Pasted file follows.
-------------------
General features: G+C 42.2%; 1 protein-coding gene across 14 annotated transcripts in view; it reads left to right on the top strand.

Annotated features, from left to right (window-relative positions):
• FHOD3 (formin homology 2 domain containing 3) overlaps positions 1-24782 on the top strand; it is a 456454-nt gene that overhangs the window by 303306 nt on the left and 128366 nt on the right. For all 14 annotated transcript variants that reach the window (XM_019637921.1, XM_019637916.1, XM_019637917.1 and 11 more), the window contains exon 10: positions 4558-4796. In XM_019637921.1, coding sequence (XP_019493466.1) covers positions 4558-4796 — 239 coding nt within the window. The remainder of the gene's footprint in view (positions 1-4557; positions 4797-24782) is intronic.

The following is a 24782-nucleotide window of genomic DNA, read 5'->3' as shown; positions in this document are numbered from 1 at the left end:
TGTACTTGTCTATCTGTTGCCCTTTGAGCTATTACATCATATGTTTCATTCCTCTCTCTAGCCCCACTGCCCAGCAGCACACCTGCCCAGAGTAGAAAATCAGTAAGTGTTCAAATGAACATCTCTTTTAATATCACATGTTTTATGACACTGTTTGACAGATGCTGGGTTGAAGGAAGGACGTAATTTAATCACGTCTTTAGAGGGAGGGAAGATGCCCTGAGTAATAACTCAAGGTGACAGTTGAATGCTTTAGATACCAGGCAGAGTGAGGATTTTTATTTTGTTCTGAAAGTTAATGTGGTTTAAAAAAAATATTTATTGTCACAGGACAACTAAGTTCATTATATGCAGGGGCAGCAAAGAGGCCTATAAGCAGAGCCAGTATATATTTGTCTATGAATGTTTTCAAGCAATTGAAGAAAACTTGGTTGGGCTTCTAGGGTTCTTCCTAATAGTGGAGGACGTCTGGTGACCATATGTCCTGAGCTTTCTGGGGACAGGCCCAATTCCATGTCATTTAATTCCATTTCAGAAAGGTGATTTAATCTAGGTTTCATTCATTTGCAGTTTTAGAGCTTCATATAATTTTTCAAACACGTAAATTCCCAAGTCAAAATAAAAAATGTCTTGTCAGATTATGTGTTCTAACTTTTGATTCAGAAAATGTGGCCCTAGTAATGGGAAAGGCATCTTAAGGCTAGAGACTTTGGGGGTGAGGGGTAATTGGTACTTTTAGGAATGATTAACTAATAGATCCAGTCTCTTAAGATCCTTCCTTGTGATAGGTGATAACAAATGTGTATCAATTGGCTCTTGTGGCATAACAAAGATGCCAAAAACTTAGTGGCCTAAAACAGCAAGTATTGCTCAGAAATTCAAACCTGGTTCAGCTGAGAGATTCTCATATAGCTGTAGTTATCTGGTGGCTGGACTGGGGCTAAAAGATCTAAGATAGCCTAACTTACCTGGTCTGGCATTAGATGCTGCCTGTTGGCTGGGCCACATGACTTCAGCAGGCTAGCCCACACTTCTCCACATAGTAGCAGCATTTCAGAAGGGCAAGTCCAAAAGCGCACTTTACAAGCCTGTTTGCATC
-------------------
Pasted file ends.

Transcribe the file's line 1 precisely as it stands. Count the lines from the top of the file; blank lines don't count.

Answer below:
General features: G+C 42.2%; 1 protein-coding gene across 14 annotated transcripts in view; it reads left to right on the top strand.